Dose-dependent effects of acetate on the biodegradation of pharmaceuticals in moving bed biofilm reactors

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Dose-dependent effects of acetate on the biodegradation of pharmaceuticals in moving bed biofilm reactors. / Liang, Chuanzhou; Zhang, Liang; Nord, Nadia Brogård; Carvalho, Pedro N.; Bester, Kai.

In: Water Research, Vol. 159, 08.2019, p. 302-312.

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@article{1533c0a411e347dbb094e5f5a9f1b9ad,
title = "Dose-dependent effects of acetate on the biodegradation of pharmaceuticals in moving bed biofilm reactors",
abstract = "Moving bed biofilm reactors (MBBR)are promising as a post-treatment for removing pharmaceuticals from wastewater. However, the effect of easily degradable carbon sources on the degradation of pharmaceuticals is unclear. This study shows the influence of acetate on the degradation of 26 pharmaceuticals in an MBBR was dose- and compound-dependent: while the degradation of venlafaxine, tramadol and ciprofloxacin was promoted (increase of reaction rate constant (k)by 133{\%}, 212{\%}, 55{\%})by acetate, its presence caused negative effects on the removal of ibuprofen, citalopram and diclofenac (decrease of k by 76{\%}, 57{\%}, 44{\%}). The deconjugation of acetyl-sulfadiazine was clearly slowed down (decrease of k by 75{\%})by the dosed acetate, probably due to feedback inhibition by abundant acetate. 17 out of 25 tested compounds were found to be independent of the acetate dosage, which suggested dosing acetate induced minor effects on most of pharmaceuticals’ removal. Enrichment of S- or first eluted enantiomer of 4 β-blockers and the metabolite metoprolol acid was observed. Both non-enantioselective (rapid at elevated compound concentration)and enantioselective enzymes (slower and predominant at lower compound concentration)played a part in the biodegradation. High doses of acetate slowed down the enantiomeric enrichment of atenolol, metoprolol, propranolol and metoprolol acid, which demonstrated that the acetate is able to up- or down-regulate enzymes involved in the enantioselective degradation of β-blockers and thus reveals a complex co-metabolism relationship between transformation pathways of pharmaceuticals and carbon source.",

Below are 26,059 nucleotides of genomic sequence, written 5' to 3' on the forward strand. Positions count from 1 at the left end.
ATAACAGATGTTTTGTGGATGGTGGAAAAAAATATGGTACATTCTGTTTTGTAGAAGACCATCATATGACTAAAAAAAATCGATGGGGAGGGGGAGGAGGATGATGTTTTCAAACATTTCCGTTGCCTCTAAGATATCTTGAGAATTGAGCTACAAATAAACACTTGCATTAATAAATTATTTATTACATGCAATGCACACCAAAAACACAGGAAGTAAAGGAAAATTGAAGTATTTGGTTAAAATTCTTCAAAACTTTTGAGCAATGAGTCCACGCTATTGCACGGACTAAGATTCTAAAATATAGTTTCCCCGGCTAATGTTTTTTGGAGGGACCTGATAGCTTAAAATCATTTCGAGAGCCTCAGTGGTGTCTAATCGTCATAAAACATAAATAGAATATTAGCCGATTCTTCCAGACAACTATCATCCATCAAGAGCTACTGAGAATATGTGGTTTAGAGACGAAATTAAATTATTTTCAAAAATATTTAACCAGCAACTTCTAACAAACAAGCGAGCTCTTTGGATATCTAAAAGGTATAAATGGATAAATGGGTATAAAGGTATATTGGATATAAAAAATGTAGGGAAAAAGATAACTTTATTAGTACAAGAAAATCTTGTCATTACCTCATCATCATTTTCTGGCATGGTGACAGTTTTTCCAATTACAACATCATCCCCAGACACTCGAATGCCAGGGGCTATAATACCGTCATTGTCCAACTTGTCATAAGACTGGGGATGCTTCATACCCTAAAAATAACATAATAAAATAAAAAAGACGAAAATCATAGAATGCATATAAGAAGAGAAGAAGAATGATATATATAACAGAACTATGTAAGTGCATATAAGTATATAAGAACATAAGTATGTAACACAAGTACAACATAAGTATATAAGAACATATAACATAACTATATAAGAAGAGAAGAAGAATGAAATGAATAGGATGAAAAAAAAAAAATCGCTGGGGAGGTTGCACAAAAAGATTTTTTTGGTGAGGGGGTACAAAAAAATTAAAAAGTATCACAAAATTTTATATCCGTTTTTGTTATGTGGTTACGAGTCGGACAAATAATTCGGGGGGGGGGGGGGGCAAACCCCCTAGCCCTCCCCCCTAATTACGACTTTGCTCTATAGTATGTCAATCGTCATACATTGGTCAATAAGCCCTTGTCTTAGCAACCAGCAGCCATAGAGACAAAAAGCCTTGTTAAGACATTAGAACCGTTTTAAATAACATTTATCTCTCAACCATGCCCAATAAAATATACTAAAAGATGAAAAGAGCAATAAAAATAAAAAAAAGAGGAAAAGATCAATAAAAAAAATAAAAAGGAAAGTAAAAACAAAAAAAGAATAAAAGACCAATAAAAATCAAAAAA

keywords = "Co-metabolism, Competitive inhibition, Deconjugation, Enantioselectivity, Kinetics",
author = "Chuanzhou Liang and Liang Zhang and Nord, {Nadia Brog{\aa}rd} and Carvalho, {Pedro N.} and Kai Bester",
year = "2019",
month = "8",
doi = "10.1016/j.watres.2019.04.026",
language = "English",
volume = "159",
pages = "302--312",
journal = "Water Research",
issn = "0043-1354",
publisher = "I W A Publishing",

}

RIS

TY - JOUR

T1 - Dose-dependent effects of acetate on the biodegradation of pharmaceuticals in moving bed biofilm reactors

AU - Liang, Chuanzhou

AU - Zhang, Liang

AU - Nord, Nadia Brogård

AU - Carvalho, Pedro N.

AU - Bester, Kai

PY - 2019/8

Y1 - 2019/8